Note: The Great Smoky Mountains National Park and the resort towns of Gatlinburg and Pigeon Forge were this week the center of unprecedented wildfires. At this time, fatalities have been reported, many hospitalized, and it is estimated that 15,000 acres of our beloved mountains have burned. While our member winery structures are safe, this wildfire has and will continue to have a devastating impact on the people who call these mountains home. We ask that you keep them in your thoughts and prayers and consider donating to the relief efforts listed here.

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Here in the Great Valley of East Tennessee, we’re just as immersed in the hustle and bustle of the holiday season as anywhere else in the U.S. But, it’s possible that here our memories of a simpler, more comforting time are just a little bit closer. We have a wealth of historic sites and homes that give a window onto past ways of life, from Colonial days to the Civil War era to our recent Appalachian heritage.

Plus, many of those sites are decorated for Christmas in their own historic style this time of year. And what better way to see those decorations than by candlelight? Here are a few candlelight tours offered near our member wineries that will truly transport you back in time and warm up your holiday spirit.

Museum of Appalachia, Norris

The Museum of Appalachia in Norris, Tennessee is a huge homestead dedicated to preserving the art, architecture and way of life of our mountain people. This time of year, the collected log homes and mountain churches are decked with decorations the way old-timers remember. That means simple, cozy and full of warmth and love.

Christmas decorations will be up through Dec. 24 for the Museum’s Christmas in Old Appalachia season, and the special Candlelight Christmas Tours will be held 5-8 p.m. Dec. 2-3, with musicians and craft demonstrations in the cabins, carols in Irwin Church, and a live nativity scene complete with animals.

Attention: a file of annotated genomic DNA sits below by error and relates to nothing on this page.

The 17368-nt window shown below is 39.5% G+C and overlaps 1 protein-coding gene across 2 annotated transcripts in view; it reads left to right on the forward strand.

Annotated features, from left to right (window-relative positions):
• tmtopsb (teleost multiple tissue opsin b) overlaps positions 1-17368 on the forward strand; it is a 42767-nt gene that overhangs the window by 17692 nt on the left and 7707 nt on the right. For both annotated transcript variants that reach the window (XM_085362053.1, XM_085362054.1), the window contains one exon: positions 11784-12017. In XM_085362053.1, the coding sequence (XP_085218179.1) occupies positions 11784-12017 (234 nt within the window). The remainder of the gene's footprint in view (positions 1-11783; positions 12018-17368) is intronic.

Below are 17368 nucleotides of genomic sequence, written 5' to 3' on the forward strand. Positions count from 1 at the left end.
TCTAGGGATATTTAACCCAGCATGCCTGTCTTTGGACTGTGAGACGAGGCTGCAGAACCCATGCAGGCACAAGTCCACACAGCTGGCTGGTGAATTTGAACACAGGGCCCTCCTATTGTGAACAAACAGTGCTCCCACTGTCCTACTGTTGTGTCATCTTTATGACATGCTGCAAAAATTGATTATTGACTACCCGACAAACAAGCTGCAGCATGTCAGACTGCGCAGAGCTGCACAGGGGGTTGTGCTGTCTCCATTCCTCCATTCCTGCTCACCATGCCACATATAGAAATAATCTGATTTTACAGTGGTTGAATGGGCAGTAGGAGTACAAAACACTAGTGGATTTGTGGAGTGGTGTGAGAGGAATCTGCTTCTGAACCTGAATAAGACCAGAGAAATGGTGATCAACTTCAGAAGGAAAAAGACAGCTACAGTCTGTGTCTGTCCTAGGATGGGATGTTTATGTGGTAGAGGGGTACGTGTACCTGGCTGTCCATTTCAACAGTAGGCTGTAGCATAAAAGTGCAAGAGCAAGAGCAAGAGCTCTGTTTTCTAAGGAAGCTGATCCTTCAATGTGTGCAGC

The Museum is located about 30 minutes along scenic Highway 61 from The Winery at Seven Springs Farm.

Marble Springs State Historic Site, Knoxville

Marble Springs was the home of Governor John Sevier, for which Sevierville and Sevier County, home of Eagle Springs Winery, are named. A Tennessee founding father and Revolutionary War hero, Sevier was governor of the short-lived State of Franklin and the first governor of the State of Tennessee. The site features Colonial-era log structures that will be decorated with fresh greenery for Christmas. Join in an open hearth candlemaking workshop Dec. 3, and candlelight tours of Marble Springs Dec. 10. The tours include open hearth cooking, live music, warm drinks and baked goods. Marble Springs is located just 30 minutes from Eagle Springs Winery and 45 minutes from Spout Spring Estates Winery and Vineyard.

The Carter Mansion, Elizabethton

The Carter Mansion, part of the Sycamore Shoals State Historic Park, is the oldest frame house in Tennessee, built by pioneer John Carter and his son, Landon Carter. John passed away before the home was completed, so Landon and his wife Elizabeth lived there. On the frontier of Tennessee, most folks lived in log cabins, so this Colonial-style frame house was luxurious indeed! John and Landon Carter were respected statesmen in the State of Franklin and later the State of Tennessee. In fact, Carter County is named for Landon, and the town of Elizabethton for his wife Elizabeth.

For Christmas, the Carter Mansion reflects the decor and celebrations of the finest Colonial Williamsburg or Philadelphia homes, more elegant than the backwoods celebrations of the Carters’ neighbors. The home will be decorated with greenery, and live music and hot cider will transport you to a Colonial Christmas. Candlelight tours will be held 6-9 p.m. Dec. 2-3. Registration is available here.

The Carter Mansion is an hour drive from Watauga Lake Winery through scenic forests and farmland.

Andrew Johnson Homestead, Greeneville

The home of President Andrew Johnson is just a 30 minute drive from Goodwater Vineyards. Johnson became president immediately after the assassination of President Abraham Lincoln, and his Greeneville home is a National Park, preserved for the public in Civil War era style with authentic items belonging to Johnson. His enduring legacy helped shape the U.S. following the Civil War.

An open house accompanied by candlelight tours of the home will be held 5:30 to 8 p.m. Friday, Dec. 2.

We would love to see you along the Great Valley Wine Trail this holiday season! From our families to yours, we hope your holidays are filled with love and light.